Today let's talk about mobility. Most of my games are away, as in not at my house. As such I like to travel light where ever possible and especially for cons.
First up, take a look at your game system of choice because that is where the most weight is incurred. Games like Star Wars Saga or D&D have a lot of additional books and they are hardbacks. They're nice to own but a pain to carry. If you have them on pdf, good for you. If not, try to pare it down to two essential books you just can't do without.
Next let's talk luggage. Some people feel the need to tow their entire back-breaking collection for a single game. If that describes you, then you'll likely need or already be using one of these...
I use something like this for my Pathfinder stuff when I run Society games, but I'm only towing it from the car to the game shop and back. My load is large because it is also carrying snacks and drinks so I don't pay through the nose for it at the shop every weekend.
I would never take this to con although I do "run into" a few people with them. My shins have the bruises to prove it, and that's why I despise these. When you have a ton of people milling about, trying to squeeze through to see tables or just get past, then those of you with these little low profile obstacles really come off as D-Bags. Every time I see someone with one who is browsing a table, their little tote is kicked back behind them right into the lane of foot traffic. Please, if you absolutely must use one for your game, be mindful and keep it out of everyone's way.
But let's say you have streamlined your kit. Well these are popular with the cool kids...
...and I am not one of them. Unless you can keep this load under 5 pounds, this bag is going to make your back hurt. It pulls your spine to one side and two full-sized hardbacks are going to make you suffer needlessly. Satchels only have two things going for them...
- They're "in".
- Easy access to your books due to the flap over closure.
Finally we have the ever popular backpack...
...which I recommend. Distribute that load between both shoulders and your less likely to need the magic fingers in your hotel bed at the end of the day (unless you... well I'll leave that to your judgement).
Most Backpacks have a zipper "clamshell" opening in the top and that frustrates me when I am trying to dig out a book. Go with a flap over (like what is pictured above) if you can and make sure the straps are padded for comfort. You make not look trendy, but your back will be happier.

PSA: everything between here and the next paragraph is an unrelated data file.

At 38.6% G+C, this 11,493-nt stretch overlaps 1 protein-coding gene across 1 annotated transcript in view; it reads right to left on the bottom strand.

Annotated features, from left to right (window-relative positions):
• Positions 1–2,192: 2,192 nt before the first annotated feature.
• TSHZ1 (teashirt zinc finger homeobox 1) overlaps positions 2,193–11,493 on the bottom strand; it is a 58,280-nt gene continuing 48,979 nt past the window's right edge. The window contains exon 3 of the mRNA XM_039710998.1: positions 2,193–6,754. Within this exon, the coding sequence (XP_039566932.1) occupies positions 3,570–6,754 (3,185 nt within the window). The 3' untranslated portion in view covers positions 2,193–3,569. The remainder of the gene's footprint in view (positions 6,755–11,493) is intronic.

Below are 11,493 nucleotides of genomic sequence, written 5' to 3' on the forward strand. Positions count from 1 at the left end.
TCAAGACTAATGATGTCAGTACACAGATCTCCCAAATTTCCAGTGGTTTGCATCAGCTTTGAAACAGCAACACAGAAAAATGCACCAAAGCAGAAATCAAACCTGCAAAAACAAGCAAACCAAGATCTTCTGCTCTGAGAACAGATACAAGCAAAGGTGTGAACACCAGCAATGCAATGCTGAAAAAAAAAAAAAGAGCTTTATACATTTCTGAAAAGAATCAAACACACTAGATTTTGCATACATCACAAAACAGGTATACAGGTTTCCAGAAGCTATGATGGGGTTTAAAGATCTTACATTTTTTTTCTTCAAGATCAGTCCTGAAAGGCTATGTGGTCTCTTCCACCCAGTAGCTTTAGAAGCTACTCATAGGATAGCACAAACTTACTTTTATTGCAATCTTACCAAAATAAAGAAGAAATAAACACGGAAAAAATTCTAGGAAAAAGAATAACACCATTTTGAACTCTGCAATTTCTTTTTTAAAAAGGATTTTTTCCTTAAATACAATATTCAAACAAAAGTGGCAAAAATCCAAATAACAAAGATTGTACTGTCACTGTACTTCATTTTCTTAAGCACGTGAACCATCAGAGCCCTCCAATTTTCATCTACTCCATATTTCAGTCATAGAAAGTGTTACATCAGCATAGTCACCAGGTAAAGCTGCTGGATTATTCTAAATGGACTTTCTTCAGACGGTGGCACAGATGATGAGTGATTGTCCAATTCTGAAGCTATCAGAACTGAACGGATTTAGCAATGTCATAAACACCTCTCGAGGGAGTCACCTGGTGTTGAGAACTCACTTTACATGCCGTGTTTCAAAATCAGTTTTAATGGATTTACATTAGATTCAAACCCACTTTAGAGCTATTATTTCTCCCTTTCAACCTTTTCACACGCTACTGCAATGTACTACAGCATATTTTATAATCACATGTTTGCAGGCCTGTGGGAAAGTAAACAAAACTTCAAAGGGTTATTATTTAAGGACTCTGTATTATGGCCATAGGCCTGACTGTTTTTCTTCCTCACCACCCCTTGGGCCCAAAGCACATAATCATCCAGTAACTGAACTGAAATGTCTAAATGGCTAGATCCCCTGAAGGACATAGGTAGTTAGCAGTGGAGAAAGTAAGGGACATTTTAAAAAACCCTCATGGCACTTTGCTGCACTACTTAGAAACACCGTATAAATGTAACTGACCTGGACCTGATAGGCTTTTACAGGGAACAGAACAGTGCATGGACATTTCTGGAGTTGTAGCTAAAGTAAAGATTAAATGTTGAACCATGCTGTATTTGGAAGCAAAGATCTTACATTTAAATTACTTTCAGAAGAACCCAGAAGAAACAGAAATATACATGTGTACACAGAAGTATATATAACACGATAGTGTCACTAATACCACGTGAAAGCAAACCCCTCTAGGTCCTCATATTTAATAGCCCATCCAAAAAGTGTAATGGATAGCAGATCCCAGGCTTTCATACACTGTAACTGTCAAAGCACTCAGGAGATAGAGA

So now it's time for weight saving.
- Bring generic wet erase maps like Paizo's flip maps, 1-2 of them preferred, if your game of choice uses tactical combat.
- Use tokens or figure flats instead of minis and only bring those that you know you will need. Leave the epic army at home.
- Leave the bucket-o'-dice at home as well. You can make a ritual out of picking your travel dice, sacrifice a character sheet to the dice gods, whatever you feel will make them lucky. Just pare it down to the essentials.
- Pens, pencils, and a small note book should suffice. I also carry a small sketchbook but that's because I Art.
- Only those game books you absolutely need to run an adventure. Preferably, you have pdfs loaded into a tablet. If that's not an option, make note sheets from the supplement books of the rules you need for your adventure. Bring the notes and leave the book behind.
- Make sure there is room for a medium soft drink bottle or water bottle as GMing is thirsty work. Don't load up a 2 liter or a six-pack. In fact if you need flavor in your water before you drink it, carry a bottle and a few of these. They are light weight and water is pretty easy to find. You can get single boxes of them at Walmart as the Amazon site sells them in bulk.
- Your adventure, either as small notes or the booklet if it's a published piece. They don't usually weigh much.
- A paper folder for your paperwork. Leave the 3 ring binder at home as it adds weight and bulk that you don't need.
- And lastly, pre-generated characters. At cons you don't need to waste time as people try to make new characters for a game they are likely to only play once. Also, they'll likely need all of the books for character creation to tweak their character just right and you don't need to haul that load. Still, make sure that you make a variety of characters so the players have choices. Don't just make 4 characters because you have 4 slots open on your table.